Shea butter has become one of the most popular beauty ingredients available lately, and for good reason. Here’s more.
What is Shea Butter?
Shea butter is a natural ingredient extracted from the nut of the African shea tree (Vitellaria paradoxa). When raw, it has an ivory color, though more processed versions look white. Sometimes it is dyed yellow with palm oil or borututu root.
The shea tree grows wild in the dry savannah belt of West Africa to a height of about 23-49 feet, though it can grow even taller. The tree doesn’t start to bear fruit until it has reached the age of 10-15 years, and doesn’t become fully productive until it’s 20-30 years old.
The fruit of the shea tree looks like a large plum and takes 4-6 months to ripen. It has a thin, tart, nutritious pulp that surrounds a large, oil-rich seed. It is from this seed that the shea butter is extracted. It consists of five principal fatty acids, including palmitic, stearic, oleic, linoleic, and arachidic. Different species of shea trees will produce oil with different proportions of stearic and oleic acid, which can also affect the consistency of the butter.
How Does Shea Butter Benefit the Skin?
People who are allergic to nuts don’t have to worry about using shea butter. It is very low in the proteins that can trigger allergies and has not been linked to skin allergies in any research study. This means that even those with sensitive skin can feel good about using it.
2. Super Moisturizing
Because of its natural fatty acids, shea butter is a superior moisturizer. The skin happily absorbs these fatty acids which then restore the outer barrier and the deeper layers of skin, helping reduce the risk of dryness while making skin feel smooth and soft. Moisturizing with shea butter often creates a more lasting effect than moisturizing with other products.
Shea butter is so versatile you can even use it to moisturize your scalp and hair. It helps seal in moisture on the hair strands, while gently conditioning the scalp, potentially alleviating dandruff.
Shea butter has natural anti-inflammatory properties that can help tame redness and calm irritated skin. In a 2012 study, researchers found that it reduced levels of pro-inflammatory enzymes while expressing other inflammation-reducing properties. It was so effective that scientists stated it could be used in therapeutic agents.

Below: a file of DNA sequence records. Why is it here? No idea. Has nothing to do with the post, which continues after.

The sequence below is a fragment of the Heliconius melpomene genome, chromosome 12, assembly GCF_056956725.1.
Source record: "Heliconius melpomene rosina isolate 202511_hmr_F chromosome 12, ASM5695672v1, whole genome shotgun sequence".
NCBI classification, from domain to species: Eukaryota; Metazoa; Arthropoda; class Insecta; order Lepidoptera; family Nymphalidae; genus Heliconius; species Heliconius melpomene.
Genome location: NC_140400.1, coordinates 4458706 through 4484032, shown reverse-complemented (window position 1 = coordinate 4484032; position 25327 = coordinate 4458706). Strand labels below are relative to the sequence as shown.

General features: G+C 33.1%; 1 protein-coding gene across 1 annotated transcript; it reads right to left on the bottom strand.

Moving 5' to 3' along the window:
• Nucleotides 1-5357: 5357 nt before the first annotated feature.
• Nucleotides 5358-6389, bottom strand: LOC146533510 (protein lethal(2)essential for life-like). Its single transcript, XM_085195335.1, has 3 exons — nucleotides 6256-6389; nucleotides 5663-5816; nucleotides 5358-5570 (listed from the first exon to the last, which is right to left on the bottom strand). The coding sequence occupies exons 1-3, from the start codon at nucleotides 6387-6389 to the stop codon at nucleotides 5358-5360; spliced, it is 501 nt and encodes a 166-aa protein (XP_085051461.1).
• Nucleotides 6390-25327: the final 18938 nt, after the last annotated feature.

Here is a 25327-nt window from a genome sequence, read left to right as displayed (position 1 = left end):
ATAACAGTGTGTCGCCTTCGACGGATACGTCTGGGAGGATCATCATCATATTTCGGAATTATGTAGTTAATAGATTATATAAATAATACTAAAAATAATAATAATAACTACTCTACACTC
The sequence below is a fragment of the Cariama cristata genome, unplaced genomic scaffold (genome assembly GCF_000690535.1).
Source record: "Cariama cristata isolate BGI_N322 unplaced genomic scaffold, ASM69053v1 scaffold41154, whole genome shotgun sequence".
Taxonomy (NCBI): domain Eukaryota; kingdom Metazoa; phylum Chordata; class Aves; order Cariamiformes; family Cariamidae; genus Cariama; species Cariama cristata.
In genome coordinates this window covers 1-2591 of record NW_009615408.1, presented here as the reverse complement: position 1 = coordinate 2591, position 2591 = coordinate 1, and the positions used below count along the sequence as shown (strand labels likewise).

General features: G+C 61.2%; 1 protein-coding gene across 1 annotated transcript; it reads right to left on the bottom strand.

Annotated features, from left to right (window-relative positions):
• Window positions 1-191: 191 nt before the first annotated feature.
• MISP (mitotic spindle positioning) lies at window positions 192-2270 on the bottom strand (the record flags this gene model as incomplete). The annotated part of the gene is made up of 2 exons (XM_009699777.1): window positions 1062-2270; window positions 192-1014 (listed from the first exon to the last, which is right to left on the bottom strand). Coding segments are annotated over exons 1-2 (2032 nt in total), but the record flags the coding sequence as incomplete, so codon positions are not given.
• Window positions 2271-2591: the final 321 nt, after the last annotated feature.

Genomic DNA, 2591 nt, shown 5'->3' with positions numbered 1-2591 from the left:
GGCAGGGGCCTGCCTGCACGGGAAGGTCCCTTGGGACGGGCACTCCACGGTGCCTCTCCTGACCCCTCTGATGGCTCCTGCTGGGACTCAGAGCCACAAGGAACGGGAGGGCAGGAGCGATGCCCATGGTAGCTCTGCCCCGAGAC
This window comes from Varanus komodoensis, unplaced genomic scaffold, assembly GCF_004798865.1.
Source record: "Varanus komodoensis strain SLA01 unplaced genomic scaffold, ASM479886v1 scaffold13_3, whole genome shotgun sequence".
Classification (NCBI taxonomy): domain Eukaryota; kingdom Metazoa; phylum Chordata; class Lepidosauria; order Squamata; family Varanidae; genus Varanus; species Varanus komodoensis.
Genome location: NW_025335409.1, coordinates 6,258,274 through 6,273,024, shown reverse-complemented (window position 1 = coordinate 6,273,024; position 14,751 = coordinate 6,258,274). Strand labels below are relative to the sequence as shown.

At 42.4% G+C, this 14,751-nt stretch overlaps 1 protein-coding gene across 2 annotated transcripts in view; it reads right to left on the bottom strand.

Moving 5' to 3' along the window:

This makes shea butter a particularly important ingredient for those suffering from eczema, rosacea, dermatitis, psoriasis, and other skin conditions.
Unlike some deep moisturizers, shea butter will not leave your skin feeling greasy. Its fatty acids are easily absorbed so they don’t linger on the surface in an oily way.
Shea butter is a natural source of vitamins A and E, which means that it has healing properties. You may already be using vitamin A (in the form of retinol) to help heal and regenerate your skin as well as reduce acne breakouts. While most forms of retinol are synthetic (made in the lab), the vitamin A in shea butter is a more bioavailable form that is easily absorbed and processed by the skin.
Vitamin E has long been used to help heal skin wounds, including cuts, scrapes, and burns. It’s also a natural antioxidant, meaning it helps to reduce free-radical damage in the skin.
If you’re struggling with a fungal rash, such as athlete’s foot, ringworm, or jock itch, shea butter can help. It has natural antifungal properties and was found in one study to help kill a variety of different species of fungi.
Shea butter kills bacteria, too, which can help keep your skin healthy and acne-free. In a 2012 study, researchers found that an extract from the shea tree killed several types of bacteria, including E. coli, bacteria that cause urinary tract infections, and pneumonia-causing bacteria.
She butter is a natural anti-aging ingredient. The fatty acids in it help smooth skin and fade the appearance of fine lines and wrinkles, while the antioxidants fight off free-radical damage that can accelerate aging. It helps restore skin elasticity, while also potentially boosting collagen production.
Most rich moisturizers tend to clog pores and aren’t recommended for those with acne-prone skin. Shea butter is the exception. It scores a 0 on the comedogenic scale, which means it does not clog pores and will not make your skin break out. You can use this oil to battle dryness and aging without worry that it will stir up your acne.
10. Soothes Itchy Skin
If you suffer from eczema and other conditions that result in itchy skin, try shea butter. Its natural ingredients seem to help soothe the itch. In a 2015 study involving participants with mild to moderate eczema, shea butter helped reduce skin itching by 79 percent.
Note: We’re proud to say that CV Skinlabs formulas contain certified organic shea butter from the fair trade Leo region in Burkina Faso.
Have you tried shea butter?